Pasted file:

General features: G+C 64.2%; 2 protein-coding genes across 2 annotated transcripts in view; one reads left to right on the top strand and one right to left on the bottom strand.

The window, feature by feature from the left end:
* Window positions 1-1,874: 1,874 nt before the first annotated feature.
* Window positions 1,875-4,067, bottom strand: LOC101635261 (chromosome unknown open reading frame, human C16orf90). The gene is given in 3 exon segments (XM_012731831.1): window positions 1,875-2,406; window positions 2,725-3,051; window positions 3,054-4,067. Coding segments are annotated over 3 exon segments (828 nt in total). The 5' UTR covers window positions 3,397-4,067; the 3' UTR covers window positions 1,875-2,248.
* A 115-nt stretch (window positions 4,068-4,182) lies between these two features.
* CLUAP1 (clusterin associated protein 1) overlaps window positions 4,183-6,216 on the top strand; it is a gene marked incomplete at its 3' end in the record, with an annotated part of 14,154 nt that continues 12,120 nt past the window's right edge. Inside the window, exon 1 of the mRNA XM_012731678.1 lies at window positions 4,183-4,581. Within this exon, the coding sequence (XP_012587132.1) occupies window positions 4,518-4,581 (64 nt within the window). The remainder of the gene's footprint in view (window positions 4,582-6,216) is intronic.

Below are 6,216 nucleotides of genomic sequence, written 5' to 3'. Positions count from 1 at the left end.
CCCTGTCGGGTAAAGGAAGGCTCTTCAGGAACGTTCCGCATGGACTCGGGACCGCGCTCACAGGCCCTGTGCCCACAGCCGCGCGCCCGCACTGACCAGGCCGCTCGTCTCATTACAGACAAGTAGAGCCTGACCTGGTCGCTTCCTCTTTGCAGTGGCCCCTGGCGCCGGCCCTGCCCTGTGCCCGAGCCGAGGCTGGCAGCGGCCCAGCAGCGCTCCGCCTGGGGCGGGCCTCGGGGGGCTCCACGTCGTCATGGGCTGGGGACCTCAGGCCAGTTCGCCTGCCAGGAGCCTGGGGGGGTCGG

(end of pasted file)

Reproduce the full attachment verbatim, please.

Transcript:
General features: G+C 64.2%; 2 protein-coding genes across 2 annotated transcripts in view; one reads left to right on the top strand and one right to left on the bottom strand.

The window, feature by feature from the left end:
* Window positions 1-1,874: 1,874 nt before the first annotated feature.
* Window positions 1,875-4,067, bottom strand: LOC101635261 (chromosome unknown open reading frame, human C16orf90). The gene is given in 3 exon segments (XM_012731831.1): window positions 1,875-2,406; window positions 2,725-3,051; window positions 3,054-4,067. Coding segments are annotated over 3 exon segments (828 nt in total). The 5' UTR covers window positions 3,397-4,067; the 3' UTR covers window positions 1,875-2,248.
* A 115-nt stretch (window positions 4,068-4,182) lies between these two features.
* CLUAP1 (clusterin associated protein 1) overlaps window positions 4,183-6,216 on the top strand; it is a gene marked incomplete at its 3' end in the record, with an annotated part of 14,154 nt that continues 12,120 nt past the window's right edge. Inside the window, exon 1 of the mRNA XM_012731678.1 lies at window positions 4,183-4,581. Within this exon, the coding sequence (XP_012587132.1) occupies window positions 4,518-4,581 (64 nt within the window). The remainder of the gene's footprint in view (window positions 4,582-6,216) is intronic.

Below are 6,216 nucleotides of genomic sequence, written 5' to 3'. Positions count from 1 at the left end.
CCCTGTCGGGTAAAGGAAGGCTCTTCAGGAACGTTCCGCATGGACTCGGGACCGCGCTCACAGGCCCTGTGCCCACAGCCGCGCGCCCGCACTGACCAGGCCGCTCGTCTCATTACAGACAAGTAGAGCCTGACCTGGTCGCTTCCTCTTTGCAGTGGCCCCTGGCGCCGGCCCTGCCCTGTGCCCGAGCCGAGGCTGGCAGCGGCCCAGCAGCGCTCCGCCTGGGGCGGGCCTCGGGGGGCTCCACGTCGTCATGGGCTGGGGACCTCAGGCCAGTTCGCCTGCCAGGAGCCTGGGGGGGTCGG